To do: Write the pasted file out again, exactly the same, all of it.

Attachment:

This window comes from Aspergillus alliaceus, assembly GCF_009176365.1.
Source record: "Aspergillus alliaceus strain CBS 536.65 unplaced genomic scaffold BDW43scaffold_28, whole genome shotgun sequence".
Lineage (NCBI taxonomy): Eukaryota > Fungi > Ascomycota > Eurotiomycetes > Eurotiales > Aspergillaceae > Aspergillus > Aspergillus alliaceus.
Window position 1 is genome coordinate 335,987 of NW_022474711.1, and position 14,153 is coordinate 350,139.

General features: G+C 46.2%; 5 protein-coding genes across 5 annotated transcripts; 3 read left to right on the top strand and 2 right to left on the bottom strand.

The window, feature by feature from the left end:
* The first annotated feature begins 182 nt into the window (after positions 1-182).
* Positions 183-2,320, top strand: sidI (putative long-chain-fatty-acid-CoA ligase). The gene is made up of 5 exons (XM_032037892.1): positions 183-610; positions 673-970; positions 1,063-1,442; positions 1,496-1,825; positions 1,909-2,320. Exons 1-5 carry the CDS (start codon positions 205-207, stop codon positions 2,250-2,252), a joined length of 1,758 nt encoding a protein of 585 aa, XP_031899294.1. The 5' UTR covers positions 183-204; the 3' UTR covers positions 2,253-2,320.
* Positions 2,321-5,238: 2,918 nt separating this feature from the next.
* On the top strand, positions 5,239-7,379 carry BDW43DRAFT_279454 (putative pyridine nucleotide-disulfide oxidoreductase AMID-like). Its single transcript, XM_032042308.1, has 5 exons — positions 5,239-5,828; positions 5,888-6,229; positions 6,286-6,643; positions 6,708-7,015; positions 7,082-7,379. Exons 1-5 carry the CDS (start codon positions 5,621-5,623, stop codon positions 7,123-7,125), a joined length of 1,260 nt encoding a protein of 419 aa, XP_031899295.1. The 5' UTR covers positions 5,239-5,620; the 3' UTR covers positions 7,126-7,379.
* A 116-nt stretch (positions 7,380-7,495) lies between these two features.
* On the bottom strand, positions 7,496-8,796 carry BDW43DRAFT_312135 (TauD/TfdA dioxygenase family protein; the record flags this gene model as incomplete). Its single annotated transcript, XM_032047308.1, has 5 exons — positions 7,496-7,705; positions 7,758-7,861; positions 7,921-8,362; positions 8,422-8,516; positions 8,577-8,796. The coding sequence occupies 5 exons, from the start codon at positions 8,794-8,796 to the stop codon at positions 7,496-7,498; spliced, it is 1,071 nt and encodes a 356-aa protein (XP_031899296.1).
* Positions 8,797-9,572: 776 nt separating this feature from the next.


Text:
This window comes from Aspergillus alliaceus, assembly GCF_009176365.1.
Source record: "Aspergillus alliaceus strain CBS 536.65 unplaced genomic scaffold BDW43scaffold_28, whole genome shotgun sequence".
Lineage (NCBI taxonomy): Eukaryota > Fungi > Ascomycota > Eurotiomycetes > Eurotiales > Aspergillaceae > Aspergillus > Aspergillus alliaceus.
Window position 1 is genome coordinate 335,987 of NW_022474711.1, and position 14,153 is coordinate 350,139.

General features: G+C 46.2%; 5 protein-coding genes across 5 annotated transcripts; 3 read left to right on the top strand and 2 right to left on the bottom strand.

The window, feature by feature from the left end:
* The first annotated feature begins 182 nt into the window (after positions 1-182).
* Positions 183-2,320, top strand: sidI (putative long-chain-fatty-acid-CoA ligase). The gene is made up of 5 exons (XM_032037892.1): positions 183-610; positions 673-970; positions 1,063-1,442; positions 1,496-1,825; positions 1,909-2,320. Exons 1-5 carry the CDS (start codon positions 205-207, stop codon positions 2,250-2,252), a joined length of 1,758 nt encoding a protein of 585 aa, XP_031899294.1. The 5' UTR covers positions 183-204; the 3' UTR covers positions 2,253-2,320.
* Positions 2,321-5,238: 2,918 nt separating this feature from the next.
* On the top strand, positions 5,239-7,379 carry BDW43DRAFT_279454 (putative pyridine nucleotide-disulfide oxidoreductase AMID-like). Its single transcript, XM_032042308.1, has 5 exons — positions 5,239-5,828; positions 5,888-6,229; positions 6,286-6,643; positions 6,708-7,015; positions 7,082-7,379. Exons 1-5 carry the CDS (start codon positions 5,621-5,623, stop codon positions 7,123-7,125), a joined length of 1,260 nt encoding a protein of 419 aa, XP_031899295.1. The 5' UTR covers positions 5,239-5,620; the 3' UTR covers positions 7,126-7,379.
* A 116-nt stretch (positions 7,380-7,495) lies between these two features.
* On the bottom strand, positions 7,496-8,796 carry BDW43DRAFT_312135 (TauD/TfdA dioxygenase family protein; the record flags this gene model as incomplete). Its single annotated transcript, XM_032047308.1, has 5 exons — positions 7,496-7,705; positions 7,758-7,861; positions 7,921-8,362; positions 8,422-8,516; positions 8,577-8,796. The coding sequence occupies 5 exons, from the start codon at positions 8,794-8,796 to the stop codon at positions 7,496-7,498; spliced, it is 1,071 nt and encodes a 356-aa protein (XP_031899296.1).
* Positions 8,797-9,572: 776 nt separating this feature from the next.